How to Backup Your WordPress Site

Written by: Hosting Coupons on September 9, 2014

Keeping multiple backups of your WordPress website is advisable and highly recommended if you want to avoid downtime-related catastrophes in the future. With WordPress, there are many things that can go wrong, including WordPress upgrades failing, plugins which corrupt your site, hackers deleting your website files, and of course user erro

Backing up your site is an absolute necessity if your website generates an income. In you find yourself in the situation where your e-commerce store or affiliate site has been lost, you’ll be hit hard financially. Even if you do manage to get the site back up again after a few weeks, the chances are you’ll have lost many of your loyal customers.

Whatever you use your WordPress website for, taking regular backups will make life easier if/when disaster strikes – so always remember to backup your site regularly in some way.

You’ll find there’s a range of different ways to back up your WordPress install, ranging from the more labor-intensive manual export on the server to the easy option of hiring a third party to take care of things for you.

Below, we’ll go through each of the three options in detail.

Option #1: Run a Full Manual Backup


Backing up your site manually is free, fairly easy to do, and it won’t it won’t take you more than 10 minutes to complete on a small-to-medium sized website.


Exporting data and backing up files can feel alien to those with little website experience (if this is the case, one of the other two solutions is probably best for you).

Here’s what you need to do:

a) Log in to your WordPress account and navigate to tools > export > “all content”. Here you can download an XML file of your posts, pages, comments, custom fields, categories and tags. (You can later import from the same menu if needs be)

b) Next, it’s important that you make a copy of all the files on your server. This includes everything from plugins to themes, scripts to images. The easiest way to do this is to download a copy of your website via FTP to your computer. Since your computer could fail, it’s also a good idea to keep another copy stored in the ‘cloud’, with a storage provider such as Dropbox or Google Drive.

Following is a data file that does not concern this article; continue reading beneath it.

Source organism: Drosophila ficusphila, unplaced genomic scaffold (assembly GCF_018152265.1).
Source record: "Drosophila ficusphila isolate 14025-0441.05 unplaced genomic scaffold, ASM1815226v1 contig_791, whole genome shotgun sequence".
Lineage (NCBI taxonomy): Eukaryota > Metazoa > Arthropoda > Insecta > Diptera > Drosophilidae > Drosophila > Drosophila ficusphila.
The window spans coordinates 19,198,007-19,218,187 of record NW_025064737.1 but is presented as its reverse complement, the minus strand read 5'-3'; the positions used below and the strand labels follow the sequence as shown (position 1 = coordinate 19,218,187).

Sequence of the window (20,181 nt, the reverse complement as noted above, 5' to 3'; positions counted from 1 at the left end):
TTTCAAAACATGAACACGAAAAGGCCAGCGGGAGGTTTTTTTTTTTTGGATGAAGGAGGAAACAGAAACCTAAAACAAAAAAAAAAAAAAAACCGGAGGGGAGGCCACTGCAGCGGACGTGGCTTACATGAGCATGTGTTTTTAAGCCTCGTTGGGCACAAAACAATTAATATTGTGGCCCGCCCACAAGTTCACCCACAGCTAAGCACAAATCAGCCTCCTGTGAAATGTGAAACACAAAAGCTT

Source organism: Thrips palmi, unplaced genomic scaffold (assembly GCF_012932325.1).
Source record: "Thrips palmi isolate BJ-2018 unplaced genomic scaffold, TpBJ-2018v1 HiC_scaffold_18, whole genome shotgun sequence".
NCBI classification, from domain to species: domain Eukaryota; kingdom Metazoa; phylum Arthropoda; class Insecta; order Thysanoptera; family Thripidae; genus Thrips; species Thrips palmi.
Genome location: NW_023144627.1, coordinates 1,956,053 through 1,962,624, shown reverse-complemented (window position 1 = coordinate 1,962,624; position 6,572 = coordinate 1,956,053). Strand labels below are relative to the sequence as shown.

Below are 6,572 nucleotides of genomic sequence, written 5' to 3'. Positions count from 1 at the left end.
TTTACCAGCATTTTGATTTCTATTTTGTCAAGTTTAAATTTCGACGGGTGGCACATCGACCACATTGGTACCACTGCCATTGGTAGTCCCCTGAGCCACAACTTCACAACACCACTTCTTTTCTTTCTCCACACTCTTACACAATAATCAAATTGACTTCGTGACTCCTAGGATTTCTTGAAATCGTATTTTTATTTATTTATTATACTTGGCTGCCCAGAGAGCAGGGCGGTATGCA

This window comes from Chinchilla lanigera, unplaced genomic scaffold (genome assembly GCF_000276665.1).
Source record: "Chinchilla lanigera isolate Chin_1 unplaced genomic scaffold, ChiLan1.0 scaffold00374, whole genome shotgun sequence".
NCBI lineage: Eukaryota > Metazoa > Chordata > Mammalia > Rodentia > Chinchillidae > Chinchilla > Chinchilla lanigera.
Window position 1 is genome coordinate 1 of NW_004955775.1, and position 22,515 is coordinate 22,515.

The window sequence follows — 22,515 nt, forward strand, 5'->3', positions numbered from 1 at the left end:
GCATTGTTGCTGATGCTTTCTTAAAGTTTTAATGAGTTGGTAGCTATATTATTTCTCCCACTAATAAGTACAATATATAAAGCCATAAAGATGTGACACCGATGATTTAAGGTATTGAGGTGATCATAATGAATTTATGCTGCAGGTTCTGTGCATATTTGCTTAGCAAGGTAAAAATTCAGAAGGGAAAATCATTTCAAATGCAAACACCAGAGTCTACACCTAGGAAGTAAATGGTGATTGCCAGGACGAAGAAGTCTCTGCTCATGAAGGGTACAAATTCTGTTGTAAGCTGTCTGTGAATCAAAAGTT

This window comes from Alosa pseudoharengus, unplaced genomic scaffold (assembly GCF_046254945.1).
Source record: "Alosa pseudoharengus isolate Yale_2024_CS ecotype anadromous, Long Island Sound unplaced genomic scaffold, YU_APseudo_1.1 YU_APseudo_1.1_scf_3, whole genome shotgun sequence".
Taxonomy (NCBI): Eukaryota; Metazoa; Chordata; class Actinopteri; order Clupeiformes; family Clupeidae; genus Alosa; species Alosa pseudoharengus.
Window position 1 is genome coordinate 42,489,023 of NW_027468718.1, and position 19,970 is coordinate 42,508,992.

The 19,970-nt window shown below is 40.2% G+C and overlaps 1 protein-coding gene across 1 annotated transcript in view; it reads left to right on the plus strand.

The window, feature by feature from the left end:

c) Finally, you you need to download a copy of your MySQL database – this is where the bulk of your WordPress data and settings are stored, so it’s important that you get a copy for safekeeping. The easiest way to do this is by logging into cPanel, Plesk, or the equivalent used on your server, navigating to phpMyAdmin, and exporting a copy of the tables (where the information is stored). If you’re unsure of how to do this, the WordPress Codex can help.

Pro Tip: There are plenty of tutorials out there that explain how to run “cron jobs” on the server, which are tasks automatically run by the server at a set time. For example, you could create a cron job which asks your server to create a database backup for you on a weekly basis.

Option #2: Use a WordPress Plugin

If you have limited time, knowledge or patience, this would be the best solution for you. All you need to do is to know how to install the plugin.

The most favored backup plugins in the WordPress community is probably BackWPup. This plugin will create a copy of your complete install and store it in your server or preferred cloud storage system. It will backup of your database, XML export, plugins and files. Additionally, it checks, repairs and optimizes your database. Useful!

There’s a pro version too, which offers premium support and a number of other advanced features.

Other plugins include Backup and WP-DB Backup

Option #3: Use a Third-Party Solution

Paying a third party is probably the simplest way to ensure your site is backed up correctly on a regular basis.

You can use services such as CodeGuard, which take regular backups of your site CodeGuard also alerts you to any changes

If you’re looking for a good, reliable third party backup service, VaultPress (by Automattic) is a solid choice. If you didn’t know already, WordPress is owned by Automattic, so you’re in good hands. The site offers: “automated backups with easy restores”, “daily security scans with one click repairs” and “help from the WordPress experts”.

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